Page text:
We might wish for justice, whether reel or real, but it doesn’t always happen. Human depravity reigns. “Mercy” and “compassion” are simply not part of Anton’s vocabulary. God seems absent, or at least silent. Or perhaps, God is present in His silence, in the questions that the presence of raw evil ask. Upon seeing the movie, the Biblical words of the Preacher again come to mind: “…I saw under the sun that in the place of justice, wickedness was there, and in the place of righteousness, wickedness was there as well…. So I saw that there is nothing better than that all should enjoy their work, for that is their lot; who can bring them to see what will be after them?” (Eccles. 3:16, 22). Life is a gift; not a task. It is to be received with joy from our Creator…. and Redeemer.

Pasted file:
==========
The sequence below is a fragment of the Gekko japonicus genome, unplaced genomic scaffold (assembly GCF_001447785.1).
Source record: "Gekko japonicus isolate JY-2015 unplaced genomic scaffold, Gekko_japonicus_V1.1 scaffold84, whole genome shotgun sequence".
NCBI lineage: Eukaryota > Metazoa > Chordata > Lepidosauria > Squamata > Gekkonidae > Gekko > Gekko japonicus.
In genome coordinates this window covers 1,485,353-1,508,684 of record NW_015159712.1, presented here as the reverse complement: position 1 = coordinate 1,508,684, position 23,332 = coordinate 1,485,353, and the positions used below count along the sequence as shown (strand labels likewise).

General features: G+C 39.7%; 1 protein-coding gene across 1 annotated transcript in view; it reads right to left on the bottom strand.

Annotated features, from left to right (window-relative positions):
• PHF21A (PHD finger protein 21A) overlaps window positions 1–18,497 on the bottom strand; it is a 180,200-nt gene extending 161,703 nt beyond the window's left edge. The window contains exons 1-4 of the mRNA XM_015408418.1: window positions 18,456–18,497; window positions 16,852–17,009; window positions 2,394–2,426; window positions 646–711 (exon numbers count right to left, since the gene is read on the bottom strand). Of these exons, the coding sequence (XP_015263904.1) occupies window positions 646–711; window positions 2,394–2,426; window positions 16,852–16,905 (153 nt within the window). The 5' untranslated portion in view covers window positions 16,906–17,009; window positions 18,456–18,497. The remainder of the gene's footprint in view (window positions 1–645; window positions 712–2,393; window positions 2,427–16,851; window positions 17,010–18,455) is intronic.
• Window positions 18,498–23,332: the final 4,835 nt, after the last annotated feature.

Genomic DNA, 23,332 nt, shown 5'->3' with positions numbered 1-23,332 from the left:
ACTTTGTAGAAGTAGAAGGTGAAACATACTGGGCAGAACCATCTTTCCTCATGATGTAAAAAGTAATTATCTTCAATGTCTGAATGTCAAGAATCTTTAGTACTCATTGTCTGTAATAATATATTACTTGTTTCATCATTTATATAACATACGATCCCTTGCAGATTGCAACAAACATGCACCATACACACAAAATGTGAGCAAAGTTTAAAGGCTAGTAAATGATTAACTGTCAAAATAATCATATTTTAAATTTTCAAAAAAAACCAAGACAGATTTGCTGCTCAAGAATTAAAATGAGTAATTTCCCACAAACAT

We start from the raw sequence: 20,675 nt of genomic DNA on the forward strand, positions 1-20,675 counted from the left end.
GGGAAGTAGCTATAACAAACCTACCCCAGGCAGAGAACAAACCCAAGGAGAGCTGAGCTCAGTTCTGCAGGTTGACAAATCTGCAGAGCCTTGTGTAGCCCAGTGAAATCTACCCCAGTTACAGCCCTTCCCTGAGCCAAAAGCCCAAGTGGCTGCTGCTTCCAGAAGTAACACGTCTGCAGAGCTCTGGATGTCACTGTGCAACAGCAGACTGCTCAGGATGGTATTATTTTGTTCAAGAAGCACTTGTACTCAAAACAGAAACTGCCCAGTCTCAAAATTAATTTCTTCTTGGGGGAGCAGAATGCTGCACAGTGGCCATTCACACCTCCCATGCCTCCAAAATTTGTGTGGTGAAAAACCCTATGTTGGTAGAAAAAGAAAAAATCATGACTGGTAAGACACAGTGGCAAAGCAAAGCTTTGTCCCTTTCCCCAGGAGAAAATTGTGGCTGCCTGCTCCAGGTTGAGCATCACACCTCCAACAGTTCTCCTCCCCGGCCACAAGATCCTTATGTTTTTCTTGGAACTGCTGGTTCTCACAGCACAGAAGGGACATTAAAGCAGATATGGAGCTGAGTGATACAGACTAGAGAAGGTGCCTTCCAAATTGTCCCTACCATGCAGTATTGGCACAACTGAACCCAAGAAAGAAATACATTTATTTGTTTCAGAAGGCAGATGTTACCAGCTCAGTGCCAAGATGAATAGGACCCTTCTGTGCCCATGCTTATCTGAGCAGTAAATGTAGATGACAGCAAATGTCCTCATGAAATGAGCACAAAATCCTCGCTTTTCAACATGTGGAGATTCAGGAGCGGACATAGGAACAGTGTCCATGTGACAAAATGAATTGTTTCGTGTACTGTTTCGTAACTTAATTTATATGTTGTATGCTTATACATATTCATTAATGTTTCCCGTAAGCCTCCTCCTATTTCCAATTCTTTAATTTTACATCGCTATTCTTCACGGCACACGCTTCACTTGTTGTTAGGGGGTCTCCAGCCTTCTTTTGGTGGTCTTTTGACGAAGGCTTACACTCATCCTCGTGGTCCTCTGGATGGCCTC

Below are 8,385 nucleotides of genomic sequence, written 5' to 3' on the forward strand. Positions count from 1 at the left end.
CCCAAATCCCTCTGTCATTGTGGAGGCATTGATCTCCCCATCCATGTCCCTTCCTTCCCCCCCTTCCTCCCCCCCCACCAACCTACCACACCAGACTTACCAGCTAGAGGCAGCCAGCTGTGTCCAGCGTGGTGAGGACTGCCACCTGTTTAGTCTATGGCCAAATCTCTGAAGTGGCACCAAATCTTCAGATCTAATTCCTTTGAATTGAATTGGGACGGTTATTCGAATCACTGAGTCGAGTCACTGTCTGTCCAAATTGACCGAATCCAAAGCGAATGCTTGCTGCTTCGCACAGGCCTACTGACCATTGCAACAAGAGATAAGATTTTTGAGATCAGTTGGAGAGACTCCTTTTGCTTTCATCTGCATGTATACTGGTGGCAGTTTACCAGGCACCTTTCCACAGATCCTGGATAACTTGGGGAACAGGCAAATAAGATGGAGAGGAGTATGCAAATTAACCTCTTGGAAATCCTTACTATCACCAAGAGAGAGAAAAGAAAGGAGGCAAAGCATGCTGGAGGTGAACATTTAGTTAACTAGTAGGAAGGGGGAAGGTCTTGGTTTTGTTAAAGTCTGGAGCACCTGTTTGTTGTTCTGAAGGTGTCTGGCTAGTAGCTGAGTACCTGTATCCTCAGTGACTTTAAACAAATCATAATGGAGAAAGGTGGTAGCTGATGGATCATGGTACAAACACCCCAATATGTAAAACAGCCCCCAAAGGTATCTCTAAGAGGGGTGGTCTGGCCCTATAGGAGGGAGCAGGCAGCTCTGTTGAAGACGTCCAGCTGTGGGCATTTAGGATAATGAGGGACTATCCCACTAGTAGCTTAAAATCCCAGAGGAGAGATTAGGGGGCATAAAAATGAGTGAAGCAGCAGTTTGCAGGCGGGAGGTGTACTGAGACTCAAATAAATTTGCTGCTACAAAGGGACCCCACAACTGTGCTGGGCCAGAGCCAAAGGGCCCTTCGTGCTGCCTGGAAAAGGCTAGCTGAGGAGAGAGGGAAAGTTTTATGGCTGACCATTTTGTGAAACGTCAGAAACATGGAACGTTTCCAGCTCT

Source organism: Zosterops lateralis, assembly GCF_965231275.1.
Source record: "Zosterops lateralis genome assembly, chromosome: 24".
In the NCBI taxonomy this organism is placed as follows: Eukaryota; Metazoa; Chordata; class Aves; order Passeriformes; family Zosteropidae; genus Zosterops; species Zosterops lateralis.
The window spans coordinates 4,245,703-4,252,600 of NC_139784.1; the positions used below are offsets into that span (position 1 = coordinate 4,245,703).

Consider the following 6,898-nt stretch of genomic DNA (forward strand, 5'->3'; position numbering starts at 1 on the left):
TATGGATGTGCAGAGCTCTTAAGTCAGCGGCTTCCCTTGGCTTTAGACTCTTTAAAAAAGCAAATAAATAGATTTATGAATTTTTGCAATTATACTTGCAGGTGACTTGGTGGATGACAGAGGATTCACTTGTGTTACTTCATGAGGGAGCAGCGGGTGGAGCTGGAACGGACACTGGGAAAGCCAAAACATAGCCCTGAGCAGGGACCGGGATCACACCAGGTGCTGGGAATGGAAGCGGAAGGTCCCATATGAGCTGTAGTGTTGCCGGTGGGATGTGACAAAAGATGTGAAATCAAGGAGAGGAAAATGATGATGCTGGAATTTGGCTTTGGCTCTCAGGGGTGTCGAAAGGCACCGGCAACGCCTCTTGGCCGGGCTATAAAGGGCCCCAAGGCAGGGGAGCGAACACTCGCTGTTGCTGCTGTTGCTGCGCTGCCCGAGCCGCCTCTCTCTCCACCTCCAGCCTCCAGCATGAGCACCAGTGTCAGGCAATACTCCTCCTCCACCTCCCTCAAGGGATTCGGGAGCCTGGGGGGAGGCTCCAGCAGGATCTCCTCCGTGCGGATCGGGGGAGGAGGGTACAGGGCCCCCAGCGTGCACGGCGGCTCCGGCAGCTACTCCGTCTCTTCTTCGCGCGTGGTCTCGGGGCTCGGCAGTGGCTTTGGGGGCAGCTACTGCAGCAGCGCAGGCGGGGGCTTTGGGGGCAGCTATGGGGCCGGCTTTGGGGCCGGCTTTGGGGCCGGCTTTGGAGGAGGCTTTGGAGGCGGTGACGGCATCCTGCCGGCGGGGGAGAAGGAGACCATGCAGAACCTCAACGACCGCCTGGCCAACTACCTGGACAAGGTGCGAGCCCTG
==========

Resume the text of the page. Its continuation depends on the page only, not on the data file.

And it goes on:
For more insight to this topic, get the book, The Dude Abides, by Cathleen Falsani, at our online store. Or read the article, "The Good Life," by Charles Colson.
This means something!
The movies of the Coen brothers are some of the most thoughtful and creative currently being screened. Rooted not in Hollywood or Beverly Hills, but in the Jewish diaspora of Minnesota, they reflect the sensitivities of a family of university educators whose children grew up attending synagogue and Hebrew school. Both brothers excelled in university – Joel (b. 1954) completing the film program at NYU and Ethan (b. 1957) studying philosophy at Princeton. With all of their fourteen feature length movies, the brothers have shared fully as co-writers, directors, editors, and producers. And they have done this outside the studio system. Along with a handful of other current filmmakers, they are truly film auteurs – those whose creativity and perspective extend to all aspects of the movies they create. When the credits say, “A Coen Brothers’ Film,” this means something.